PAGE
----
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The Historic Blenheim House

The Historic Blenheim House was constructed in 1859, shortly after another home on that same property had burned down. During the United States Civil War both the Confederacy and the Union occupies the home.

The Blenheim House is one of the multiple locations where soldiers drew art on the walls and is party of the “Civil War Graffiti Trails”. A replica of the Union Solider graffiti art, in the ceiling of the Blenheim House, is in the visitors center.

Author’s Note:

On October 6, 2020 author Philip Andrew Hamilton got to meet one of the members of a citizen committee who helped convince the City of Fairfax to preserve the Blenheim House as a historical home, rather than converting it to a nursing home.

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Slab City – The Most Unique Unincorporated Town In The United States

The site of the town “Slab City” is located on the former Durlap Army Camp that was utilized as a training facility for soldiers during World War II. After the Army removed the buildings, concrete slabs remained and many homeless from the railroad intersection nearby moved to live there. Over the decades, the town has had art installations, such as “Salvation Mountain”, added to the residents built there.

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The Pyramid Lake Museum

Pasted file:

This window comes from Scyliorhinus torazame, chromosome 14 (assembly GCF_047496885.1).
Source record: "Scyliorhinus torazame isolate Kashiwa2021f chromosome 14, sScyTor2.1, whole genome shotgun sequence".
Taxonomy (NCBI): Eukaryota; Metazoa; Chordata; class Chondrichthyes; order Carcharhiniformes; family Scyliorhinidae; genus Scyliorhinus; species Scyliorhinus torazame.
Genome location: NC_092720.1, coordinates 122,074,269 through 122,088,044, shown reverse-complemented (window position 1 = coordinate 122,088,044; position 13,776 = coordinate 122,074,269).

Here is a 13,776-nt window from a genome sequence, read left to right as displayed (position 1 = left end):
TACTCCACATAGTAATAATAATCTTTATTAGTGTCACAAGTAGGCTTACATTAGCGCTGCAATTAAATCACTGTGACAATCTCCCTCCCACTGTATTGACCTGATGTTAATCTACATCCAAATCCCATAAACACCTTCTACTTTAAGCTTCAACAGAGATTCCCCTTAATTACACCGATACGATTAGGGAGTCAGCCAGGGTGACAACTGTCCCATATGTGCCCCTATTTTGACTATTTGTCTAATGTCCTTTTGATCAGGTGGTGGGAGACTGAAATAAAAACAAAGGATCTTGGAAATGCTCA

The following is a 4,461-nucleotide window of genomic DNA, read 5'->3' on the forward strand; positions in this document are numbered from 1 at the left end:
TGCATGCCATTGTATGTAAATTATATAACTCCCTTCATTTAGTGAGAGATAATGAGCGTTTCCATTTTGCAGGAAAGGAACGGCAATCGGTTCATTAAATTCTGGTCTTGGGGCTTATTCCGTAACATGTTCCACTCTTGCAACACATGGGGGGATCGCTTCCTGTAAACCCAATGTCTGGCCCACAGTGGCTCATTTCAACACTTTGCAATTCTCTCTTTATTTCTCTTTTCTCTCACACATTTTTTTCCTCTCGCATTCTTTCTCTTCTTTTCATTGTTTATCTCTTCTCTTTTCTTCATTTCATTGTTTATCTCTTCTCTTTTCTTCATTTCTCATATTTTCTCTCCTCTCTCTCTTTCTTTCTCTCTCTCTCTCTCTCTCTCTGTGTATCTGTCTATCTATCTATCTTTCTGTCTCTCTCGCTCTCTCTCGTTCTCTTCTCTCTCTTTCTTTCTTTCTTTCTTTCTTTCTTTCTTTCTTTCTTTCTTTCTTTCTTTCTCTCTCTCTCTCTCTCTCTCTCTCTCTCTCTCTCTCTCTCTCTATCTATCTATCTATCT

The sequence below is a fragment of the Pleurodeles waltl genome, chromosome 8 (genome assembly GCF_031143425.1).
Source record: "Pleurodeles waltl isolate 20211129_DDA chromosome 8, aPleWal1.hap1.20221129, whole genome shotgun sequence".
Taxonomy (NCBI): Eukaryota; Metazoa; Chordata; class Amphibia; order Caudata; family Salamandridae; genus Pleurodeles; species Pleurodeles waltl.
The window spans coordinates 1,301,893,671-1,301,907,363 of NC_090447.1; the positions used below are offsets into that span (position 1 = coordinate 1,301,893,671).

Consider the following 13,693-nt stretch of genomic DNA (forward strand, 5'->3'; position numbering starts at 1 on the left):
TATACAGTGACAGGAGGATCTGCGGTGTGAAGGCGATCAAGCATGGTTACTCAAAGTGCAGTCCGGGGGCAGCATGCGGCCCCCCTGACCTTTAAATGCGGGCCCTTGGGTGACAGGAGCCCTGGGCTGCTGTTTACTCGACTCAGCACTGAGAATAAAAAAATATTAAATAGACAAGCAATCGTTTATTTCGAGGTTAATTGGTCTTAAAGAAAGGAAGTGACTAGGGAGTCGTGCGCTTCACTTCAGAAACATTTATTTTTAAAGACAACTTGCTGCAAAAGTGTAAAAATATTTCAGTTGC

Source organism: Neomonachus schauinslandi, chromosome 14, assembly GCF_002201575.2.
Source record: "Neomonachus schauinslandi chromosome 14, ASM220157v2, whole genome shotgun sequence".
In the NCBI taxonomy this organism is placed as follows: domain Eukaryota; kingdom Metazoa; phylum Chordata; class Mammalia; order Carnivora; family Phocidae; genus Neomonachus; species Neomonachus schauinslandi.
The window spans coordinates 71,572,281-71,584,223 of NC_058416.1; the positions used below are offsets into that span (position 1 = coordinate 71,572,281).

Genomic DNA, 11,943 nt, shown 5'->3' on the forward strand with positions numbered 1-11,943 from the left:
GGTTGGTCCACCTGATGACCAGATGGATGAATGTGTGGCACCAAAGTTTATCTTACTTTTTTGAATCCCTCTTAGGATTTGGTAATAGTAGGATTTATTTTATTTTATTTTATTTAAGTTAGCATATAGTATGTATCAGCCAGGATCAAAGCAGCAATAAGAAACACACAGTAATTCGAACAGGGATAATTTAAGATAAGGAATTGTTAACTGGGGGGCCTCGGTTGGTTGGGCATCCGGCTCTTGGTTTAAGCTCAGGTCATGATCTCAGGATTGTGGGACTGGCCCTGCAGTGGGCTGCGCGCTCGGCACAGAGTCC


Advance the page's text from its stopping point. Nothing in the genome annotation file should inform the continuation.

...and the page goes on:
On August 26, 1998, the Pyramid Lake Museum, which is located outside of the largest desert lake in the world, first opened to the public after the construction of a new pyramid shaped building in Nixon, Nevada. The area of Nixon, Nevada was named after former Nevada state senator George Stuart Nixon, who owned the Nixon Mansion.

The Pyramid Lake Museum was established within the boundaries of the Pyramid Lake Paiute Tribe Reservation and gives an extensive history of the Northern Paiute People.

The museum exhibits a Northern Paiute Native American story about how the natives believed that the Pyramid Lake formed.

The museum has multitude of photographs of the diverse geography of the lake itself. Interestingly, once every seven years an algae bloom causes the water in Pyramid Lake to turn into a dark turquoise.